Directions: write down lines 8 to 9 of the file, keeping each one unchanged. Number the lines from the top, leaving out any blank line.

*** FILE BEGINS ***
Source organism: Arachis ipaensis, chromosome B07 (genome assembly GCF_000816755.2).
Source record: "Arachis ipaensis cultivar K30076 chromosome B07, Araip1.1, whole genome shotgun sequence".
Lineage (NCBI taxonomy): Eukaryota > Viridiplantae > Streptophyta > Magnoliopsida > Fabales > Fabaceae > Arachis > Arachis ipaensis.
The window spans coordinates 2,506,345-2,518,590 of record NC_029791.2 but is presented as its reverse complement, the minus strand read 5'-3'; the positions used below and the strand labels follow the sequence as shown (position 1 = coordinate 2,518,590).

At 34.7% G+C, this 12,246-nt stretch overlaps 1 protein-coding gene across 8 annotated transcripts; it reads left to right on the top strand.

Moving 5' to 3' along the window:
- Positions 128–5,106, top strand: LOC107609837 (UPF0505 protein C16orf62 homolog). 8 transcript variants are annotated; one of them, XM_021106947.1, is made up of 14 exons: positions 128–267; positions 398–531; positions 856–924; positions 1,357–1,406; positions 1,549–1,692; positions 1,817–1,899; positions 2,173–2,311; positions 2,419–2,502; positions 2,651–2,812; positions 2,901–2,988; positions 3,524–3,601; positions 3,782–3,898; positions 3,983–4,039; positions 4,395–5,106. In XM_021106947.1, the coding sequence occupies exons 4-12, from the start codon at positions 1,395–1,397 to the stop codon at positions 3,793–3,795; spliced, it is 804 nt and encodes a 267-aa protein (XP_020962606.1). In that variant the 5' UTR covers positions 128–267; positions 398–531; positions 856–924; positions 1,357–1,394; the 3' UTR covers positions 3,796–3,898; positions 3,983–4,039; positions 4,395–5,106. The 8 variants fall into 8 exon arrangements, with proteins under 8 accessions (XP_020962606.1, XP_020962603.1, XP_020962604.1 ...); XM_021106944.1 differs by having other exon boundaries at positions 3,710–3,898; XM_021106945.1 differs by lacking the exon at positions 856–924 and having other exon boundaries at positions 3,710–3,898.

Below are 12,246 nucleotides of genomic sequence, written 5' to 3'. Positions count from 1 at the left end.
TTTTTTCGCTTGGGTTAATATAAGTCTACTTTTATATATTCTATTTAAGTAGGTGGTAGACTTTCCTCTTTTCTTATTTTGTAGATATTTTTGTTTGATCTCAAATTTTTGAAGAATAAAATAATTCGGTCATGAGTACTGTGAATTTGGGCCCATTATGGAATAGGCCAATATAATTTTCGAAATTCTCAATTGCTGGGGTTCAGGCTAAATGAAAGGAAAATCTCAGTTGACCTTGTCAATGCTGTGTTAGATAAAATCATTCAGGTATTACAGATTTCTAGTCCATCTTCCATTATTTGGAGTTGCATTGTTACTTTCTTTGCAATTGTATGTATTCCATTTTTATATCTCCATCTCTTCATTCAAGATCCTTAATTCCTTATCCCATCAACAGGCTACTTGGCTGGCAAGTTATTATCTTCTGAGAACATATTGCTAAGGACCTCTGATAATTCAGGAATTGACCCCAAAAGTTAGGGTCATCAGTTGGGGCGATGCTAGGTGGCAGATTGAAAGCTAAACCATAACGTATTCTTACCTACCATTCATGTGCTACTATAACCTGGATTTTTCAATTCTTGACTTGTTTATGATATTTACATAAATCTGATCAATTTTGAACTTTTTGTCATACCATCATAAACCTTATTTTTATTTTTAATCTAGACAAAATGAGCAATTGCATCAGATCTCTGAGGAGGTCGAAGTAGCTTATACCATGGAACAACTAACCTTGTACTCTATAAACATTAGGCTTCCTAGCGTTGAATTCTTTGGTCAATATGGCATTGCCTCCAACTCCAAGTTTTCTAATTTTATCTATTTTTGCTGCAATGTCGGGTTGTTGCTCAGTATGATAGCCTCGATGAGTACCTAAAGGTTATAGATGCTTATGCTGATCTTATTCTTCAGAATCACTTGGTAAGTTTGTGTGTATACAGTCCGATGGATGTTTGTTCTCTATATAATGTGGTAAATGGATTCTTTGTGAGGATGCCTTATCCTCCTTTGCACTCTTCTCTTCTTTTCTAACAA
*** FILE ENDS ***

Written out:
Below are 12,246 nucleotides of genomic sequence, written 5' to 3'. Positions count from 1 at the left end.
TTTTTTCGCTTGGGTTAATATAAGTCTACTTTTATATATTCTATTTAAGTAGGTGGTAGACTTTCCTCTTTTCTTATTTTGTAGATATTTTTGTTTGATCTCAAATTTTTGAAGAATAAAATAATTCGGTCATGAGTACTGTGAATTTGGGCCCATTATGGAATAGGCCAATATAATTTTCGAAATTCTCAATTGCTGGGGTTCAGGCTAAATGAAAGGAAAATCTCAGTTGACCTTGTCAATGCTGTGTTAGATAAAATCATTCAGGTATTACAGATTTCTAGTCCATCTTCCATTATTTGGAGTTGCATTGTTACTTTCTTTGCAATTGTATGTATTCCATTTTTATATCTCCATCTCTTCATTCAAGATCCTTAATTCCTTATCCCATCAACAGGCTACTTGGCTGGCAAGTTATTATCTTCTGAGAACATATTGCTAAGGACCTCTGATAATTCAGGAATTGACCCCAAAAGTTAGGGTCATCAGTTGGGGCGATGCTAGGTGGCAGATTGAAAGCTAAACCATAACGTATTCTTACCTACCATTCATGTGCTACTATAACCTGGATTTTTCAATTCTTGACTTGTTTATGATATTTACATAAATCTGATCAATTTTGAACTTTTTGTCATACCATCATAAACCTTATTTTTATTTTTAATCTAGACAAAATGAGCAATTGCATCAGATCTCTGAGGAGGTCGAAGTAGCTTATACCATGGAACAACTAACCTTGTACTCTATAAACATTAGGCTTCCTAGCGTTGAATTCTTTGGTCAATATGGCATTGCCTCCAACTCCAAGTTTTCTAATTTTATCTATTTTTGCTGCAATGTCGGGTTGTTGCTCAGTATGATAGCCTCGATGAGTACCTAAAGGTTATAGATGCTTATGCTGATCTTATTCTTCAGAATCACTTGGTAAGTTTGTGTGTATACAGTCCGATGGATGTTTGTTCTCTATATAATGTGGTAAATGGATTCTTTGTGAGGATGCCTTATCCTCCTTTGCACTCTTCTCTTCTTTTCTAACAA